For months, nurses and patients at Kaiser Manteca have voiced concerns after seeing services and the entire third floor eliminated.
Wednesday night, they took those concerns to the streets hosting a vigil for patients and nurses.
Dorothy Aubrey, a nearly 50 year Kaiser member, says those changes are already affecting her and loved ones.
“There are several people around the neighborhood that have already been taken in the emergency and after siting there for several hours they put them in an ambulance and take them to Modesto because they have discontinued services here in Manteca,” said Aubrey.
Aubrey was among dozens in Manteca protesting at Kaiser’s headquarters in Oakland on Monday.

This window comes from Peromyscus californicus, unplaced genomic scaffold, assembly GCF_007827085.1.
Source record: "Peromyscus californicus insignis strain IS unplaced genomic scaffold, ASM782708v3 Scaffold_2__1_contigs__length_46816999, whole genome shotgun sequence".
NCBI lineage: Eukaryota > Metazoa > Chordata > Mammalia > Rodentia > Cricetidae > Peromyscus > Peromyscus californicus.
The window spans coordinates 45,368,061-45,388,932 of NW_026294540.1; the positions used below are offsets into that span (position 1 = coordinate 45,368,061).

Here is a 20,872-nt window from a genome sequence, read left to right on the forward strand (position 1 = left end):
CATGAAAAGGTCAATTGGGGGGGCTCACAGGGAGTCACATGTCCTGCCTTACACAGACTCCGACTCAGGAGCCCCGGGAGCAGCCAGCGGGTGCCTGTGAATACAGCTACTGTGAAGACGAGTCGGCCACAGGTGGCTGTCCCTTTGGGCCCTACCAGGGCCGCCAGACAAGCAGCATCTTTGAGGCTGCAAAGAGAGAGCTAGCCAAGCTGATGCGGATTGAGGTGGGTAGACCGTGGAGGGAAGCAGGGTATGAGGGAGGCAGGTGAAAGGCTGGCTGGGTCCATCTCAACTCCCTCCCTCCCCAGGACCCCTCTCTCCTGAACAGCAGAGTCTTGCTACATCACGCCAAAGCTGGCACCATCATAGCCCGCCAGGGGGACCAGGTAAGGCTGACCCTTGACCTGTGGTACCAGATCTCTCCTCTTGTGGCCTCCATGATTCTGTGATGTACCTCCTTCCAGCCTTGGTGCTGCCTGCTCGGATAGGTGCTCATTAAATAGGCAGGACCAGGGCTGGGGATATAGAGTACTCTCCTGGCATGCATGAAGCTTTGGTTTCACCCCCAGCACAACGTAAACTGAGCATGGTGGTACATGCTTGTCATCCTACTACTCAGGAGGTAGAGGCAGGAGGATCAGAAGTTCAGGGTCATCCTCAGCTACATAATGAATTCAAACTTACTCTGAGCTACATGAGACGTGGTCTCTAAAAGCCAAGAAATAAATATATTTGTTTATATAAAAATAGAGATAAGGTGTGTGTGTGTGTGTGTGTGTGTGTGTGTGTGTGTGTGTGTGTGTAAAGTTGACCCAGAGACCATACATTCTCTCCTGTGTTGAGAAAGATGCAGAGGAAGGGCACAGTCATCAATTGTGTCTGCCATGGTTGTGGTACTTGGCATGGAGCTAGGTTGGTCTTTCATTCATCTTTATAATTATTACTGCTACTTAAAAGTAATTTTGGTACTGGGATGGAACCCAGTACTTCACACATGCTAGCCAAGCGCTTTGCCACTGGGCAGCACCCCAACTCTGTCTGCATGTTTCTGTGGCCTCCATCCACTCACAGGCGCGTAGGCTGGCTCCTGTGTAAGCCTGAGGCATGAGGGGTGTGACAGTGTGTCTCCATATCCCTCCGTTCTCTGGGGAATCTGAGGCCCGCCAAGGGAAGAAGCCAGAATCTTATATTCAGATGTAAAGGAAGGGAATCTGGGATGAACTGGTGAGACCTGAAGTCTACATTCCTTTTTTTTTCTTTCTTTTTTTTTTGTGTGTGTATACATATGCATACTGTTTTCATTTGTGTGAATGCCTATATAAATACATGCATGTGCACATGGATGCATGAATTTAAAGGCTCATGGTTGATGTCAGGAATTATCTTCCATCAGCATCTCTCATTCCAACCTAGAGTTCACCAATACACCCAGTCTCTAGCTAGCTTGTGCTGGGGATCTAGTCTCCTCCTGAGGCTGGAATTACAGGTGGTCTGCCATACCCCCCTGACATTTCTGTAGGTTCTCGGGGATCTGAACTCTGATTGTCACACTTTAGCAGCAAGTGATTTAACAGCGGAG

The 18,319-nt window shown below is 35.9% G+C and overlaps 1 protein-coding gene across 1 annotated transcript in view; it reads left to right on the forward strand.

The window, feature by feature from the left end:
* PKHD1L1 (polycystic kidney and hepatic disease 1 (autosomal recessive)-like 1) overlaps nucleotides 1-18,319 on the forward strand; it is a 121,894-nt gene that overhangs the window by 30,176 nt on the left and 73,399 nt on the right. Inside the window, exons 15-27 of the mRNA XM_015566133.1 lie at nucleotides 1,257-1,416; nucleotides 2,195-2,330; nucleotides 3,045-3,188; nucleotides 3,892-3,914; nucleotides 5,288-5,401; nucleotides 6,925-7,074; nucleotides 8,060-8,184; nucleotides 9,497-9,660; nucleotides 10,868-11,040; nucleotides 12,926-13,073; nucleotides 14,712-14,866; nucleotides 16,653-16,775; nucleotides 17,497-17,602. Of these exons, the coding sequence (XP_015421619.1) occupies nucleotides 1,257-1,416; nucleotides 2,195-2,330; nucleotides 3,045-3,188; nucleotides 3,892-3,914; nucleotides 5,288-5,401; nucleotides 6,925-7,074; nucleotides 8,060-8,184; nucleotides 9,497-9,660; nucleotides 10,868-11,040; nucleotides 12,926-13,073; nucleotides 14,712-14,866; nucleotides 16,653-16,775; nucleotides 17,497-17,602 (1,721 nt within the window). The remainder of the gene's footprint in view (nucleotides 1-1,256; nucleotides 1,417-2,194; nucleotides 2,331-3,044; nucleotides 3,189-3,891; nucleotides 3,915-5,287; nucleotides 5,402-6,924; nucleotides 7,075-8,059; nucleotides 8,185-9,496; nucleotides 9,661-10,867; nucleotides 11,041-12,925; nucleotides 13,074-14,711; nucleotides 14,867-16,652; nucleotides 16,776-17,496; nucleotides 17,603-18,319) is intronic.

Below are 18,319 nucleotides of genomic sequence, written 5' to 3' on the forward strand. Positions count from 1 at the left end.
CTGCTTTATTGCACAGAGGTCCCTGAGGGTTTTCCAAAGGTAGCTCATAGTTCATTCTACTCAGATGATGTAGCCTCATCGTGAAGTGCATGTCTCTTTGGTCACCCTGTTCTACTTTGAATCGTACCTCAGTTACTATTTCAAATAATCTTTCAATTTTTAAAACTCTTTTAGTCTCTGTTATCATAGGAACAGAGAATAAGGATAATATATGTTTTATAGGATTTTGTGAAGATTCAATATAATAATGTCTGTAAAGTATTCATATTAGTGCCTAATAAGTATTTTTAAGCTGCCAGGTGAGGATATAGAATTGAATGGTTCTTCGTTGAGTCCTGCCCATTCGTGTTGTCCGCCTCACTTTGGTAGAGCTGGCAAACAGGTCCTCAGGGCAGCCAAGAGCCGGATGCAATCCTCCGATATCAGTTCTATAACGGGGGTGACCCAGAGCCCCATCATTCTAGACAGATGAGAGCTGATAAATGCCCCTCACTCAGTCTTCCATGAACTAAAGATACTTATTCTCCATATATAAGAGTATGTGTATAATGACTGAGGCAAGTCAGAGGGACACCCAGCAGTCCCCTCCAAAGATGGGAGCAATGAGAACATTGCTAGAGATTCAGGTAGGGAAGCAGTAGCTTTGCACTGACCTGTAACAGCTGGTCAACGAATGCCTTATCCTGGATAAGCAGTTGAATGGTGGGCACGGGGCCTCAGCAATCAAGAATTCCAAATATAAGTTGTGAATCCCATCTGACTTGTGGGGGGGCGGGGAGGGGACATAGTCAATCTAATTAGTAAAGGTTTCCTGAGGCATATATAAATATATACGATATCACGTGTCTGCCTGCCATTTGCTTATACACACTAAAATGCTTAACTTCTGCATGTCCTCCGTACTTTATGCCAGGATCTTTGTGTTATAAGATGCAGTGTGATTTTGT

“They were asking a lot of questions trying to find out the problems we were having. They wanted to check into it. They wanted to set up some committees and do some studies,” said Aubrey.
In a statement, Kaiser denied allegations that the hospital was closing and continues to say the problem is a labor dispute with the nurses union.
Kaiser says an increase in the quality of health care has led to a declining trend of patients, pushing them to move services to bigger hospitals.
Nurses we talked to did not agree.
“We are a small hospital, but we are a community hospital and the community really needs to have those services here,” said nurse Ruth Somera.
The drop in services has also led to nurses being staffed elsewhere.
“Kaiser Permanente has made proposals to the union that would succeed in adjusting staffing and make sure that every nurse who wants a position has one,” said Corwin Harper, Senior Vice President and Area Manager, Kaiser Permanente Central Valley Area.
“I have been working. This effort I am making is not because I am not working, it is because it is the right thing to do,” said Somera.